It’s up to you if you want to go on birth control or not. There are other options, although most of the require you to be more in-tune with your cycle than most women are accustomed to (unless they are actively trying to conceive).
When I was first pregnant, and the midwife was taking my medical history, she asked if I had ever been on birth control; when I said, “no,” she quickly and enthusiastically replied, “Oh, good!” I’d never given it much thought before — I don’t like to take medicine, and prefer to avoid drugs unless they are necessary, so I never took birth control pills. Now I see that there are many reasons why that is a good idea.
Here is an article about Johnson & Johnson’s multi-million dollar payment to settle lawsuits about adverse reactions from their birth-control patch. These adverse reactions included heart attack, strokes, and blood clots.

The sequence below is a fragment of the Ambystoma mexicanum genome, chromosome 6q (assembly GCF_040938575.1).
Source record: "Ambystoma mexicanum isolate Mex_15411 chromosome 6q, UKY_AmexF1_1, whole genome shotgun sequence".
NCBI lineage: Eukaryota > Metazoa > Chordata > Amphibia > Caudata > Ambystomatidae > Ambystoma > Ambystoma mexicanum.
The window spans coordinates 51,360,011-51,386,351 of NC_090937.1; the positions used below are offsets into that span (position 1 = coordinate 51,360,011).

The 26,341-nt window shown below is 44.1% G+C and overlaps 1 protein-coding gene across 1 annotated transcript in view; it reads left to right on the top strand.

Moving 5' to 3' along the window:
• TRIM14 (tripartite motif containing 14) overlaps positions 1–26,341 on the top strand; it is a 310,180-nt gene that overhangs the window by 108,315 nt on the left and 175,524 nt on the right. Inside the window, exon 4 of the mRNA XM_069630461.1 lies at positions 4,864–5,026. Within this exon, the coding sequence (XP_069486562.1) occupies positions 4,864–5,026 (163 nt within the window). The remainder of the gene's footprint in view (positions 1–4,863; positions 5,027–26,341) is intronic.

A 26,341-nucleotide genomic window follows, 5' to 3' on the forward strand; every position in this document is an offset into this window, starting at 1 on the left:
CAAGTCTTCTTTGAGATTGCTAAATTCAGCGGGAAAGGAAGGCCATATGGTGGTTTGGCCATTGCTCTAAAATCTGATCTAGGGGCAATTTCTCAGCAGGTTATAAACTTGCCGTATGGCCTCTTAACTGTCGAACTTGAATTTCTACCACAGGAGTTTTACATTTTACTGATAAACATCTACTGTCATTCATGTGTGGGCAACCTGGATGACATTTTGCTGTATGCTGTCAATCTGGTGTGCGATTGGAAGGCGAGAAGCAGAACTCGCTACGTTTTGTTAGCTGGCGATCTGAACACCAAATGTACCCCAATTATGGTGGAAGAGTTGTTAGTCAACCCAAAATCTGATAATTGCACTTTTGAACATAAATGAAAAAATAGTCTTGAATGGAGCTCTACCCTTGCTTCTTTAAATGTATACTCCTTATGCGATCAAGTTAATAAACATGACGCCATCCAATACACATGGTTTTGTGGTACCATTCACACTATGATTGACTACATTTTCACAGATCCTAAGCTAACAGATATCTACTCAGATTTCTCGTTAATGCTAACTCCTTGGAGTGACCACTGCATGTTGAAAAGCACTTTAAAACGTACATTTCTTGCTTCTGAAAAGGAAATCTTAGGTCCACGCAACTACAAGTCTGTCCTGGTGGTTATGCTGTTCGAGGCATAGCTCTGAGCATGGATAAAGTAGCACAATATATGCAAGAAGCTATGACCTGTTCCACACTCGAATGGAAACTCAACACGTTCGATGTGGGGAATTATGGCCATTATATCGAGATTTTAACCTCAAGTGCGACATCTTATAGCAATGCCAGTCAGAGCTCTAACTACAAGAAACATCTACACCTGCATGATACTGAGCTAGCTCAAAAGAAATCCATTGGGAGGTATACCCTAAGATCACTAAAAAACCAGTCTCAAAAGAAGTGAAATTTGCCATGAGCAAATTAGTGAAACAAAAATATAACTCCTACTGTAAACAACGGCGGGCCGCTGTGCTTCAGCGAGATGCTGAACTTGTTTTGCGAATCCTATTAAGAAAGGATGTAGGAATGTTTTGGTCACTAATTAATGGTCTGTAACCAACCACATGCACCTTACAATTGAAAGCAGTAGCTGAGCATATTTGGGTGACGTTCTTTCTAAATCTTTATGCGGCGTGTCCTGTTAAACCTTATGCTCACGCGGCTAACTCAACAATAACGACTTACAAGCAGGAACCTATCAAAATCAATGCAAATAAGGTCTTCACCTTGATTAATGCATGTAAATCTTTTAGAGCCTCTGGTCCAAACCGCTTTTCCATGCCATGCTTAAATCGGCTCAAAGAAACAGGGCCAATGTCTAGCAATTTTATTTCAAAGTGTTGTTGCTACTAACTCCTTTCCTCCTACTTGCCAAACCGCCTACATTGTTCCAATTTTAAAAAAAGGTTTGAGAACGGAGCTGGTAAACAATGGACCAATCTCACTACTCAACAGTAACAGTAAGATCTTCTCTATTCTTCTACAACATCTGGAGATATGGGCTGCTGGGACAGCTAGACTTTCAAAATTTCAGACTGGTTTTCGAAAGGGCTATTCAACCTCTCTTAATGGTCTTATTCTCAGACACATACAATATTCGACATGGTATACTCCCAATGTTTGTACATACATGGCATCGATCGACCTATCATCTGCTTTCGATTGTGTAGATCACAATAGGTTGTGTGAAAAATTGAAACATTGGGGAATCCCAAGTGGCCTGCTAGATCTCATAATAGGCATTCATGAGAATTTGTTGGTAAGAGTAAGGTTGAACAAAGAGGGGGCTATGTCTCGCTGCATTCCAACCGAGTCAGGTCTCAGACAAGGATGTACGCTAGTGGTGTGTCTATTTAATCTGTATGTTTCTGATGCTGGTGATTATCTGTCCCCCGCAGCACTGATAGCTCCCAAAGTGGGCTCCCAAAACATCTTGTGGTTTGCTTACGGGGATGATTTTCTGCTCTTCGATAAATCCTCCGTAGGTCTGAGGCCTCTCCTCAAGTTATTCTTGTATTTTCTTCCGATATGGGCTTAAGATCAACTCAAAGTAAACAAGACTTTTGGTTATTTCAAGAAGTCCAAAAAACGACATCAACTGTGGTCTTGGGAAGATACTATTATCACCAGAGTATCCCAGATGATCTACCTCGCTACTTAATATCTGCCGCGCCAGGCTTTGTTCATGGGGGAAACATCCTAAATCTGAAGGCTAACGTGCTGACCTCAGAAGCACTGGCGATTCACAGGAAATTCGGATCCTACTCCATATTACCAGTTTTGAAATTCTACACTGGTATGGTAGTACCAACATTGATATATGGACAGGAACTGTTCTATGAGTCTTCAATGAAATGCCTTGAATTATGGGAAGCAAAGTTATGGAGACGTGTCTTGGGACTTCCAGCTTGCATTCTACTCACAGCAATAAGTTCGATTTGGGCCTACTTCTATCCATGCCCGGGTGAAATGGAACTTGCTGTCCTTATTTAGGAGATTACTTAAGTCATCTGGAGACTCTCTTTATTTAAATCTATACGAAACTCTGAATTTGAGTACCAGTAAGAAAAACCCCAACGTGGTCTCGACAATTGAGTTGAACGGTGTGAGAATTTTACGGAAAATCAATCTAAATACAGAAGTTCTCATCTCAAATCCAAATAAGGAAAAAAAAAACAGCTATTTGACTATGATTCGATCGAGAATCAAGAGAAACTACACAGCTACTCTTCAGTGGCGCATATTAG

Hearing stories like this doesn’t make me feel any more comfortable about using hormonal birth control. Especially when my cousin developed a blood clot from her birth control pills, and was even hospitalized for a time. (This happened well over 10 years ago — I think she had her hysterectomy about 10 years ago, and her only child — conceived when she went off of her birth control pills because of the clot — was several years old at the time.) So, if genetics has anything to do with risk of developing a clot, then I’m that much better off by totally avoiding it.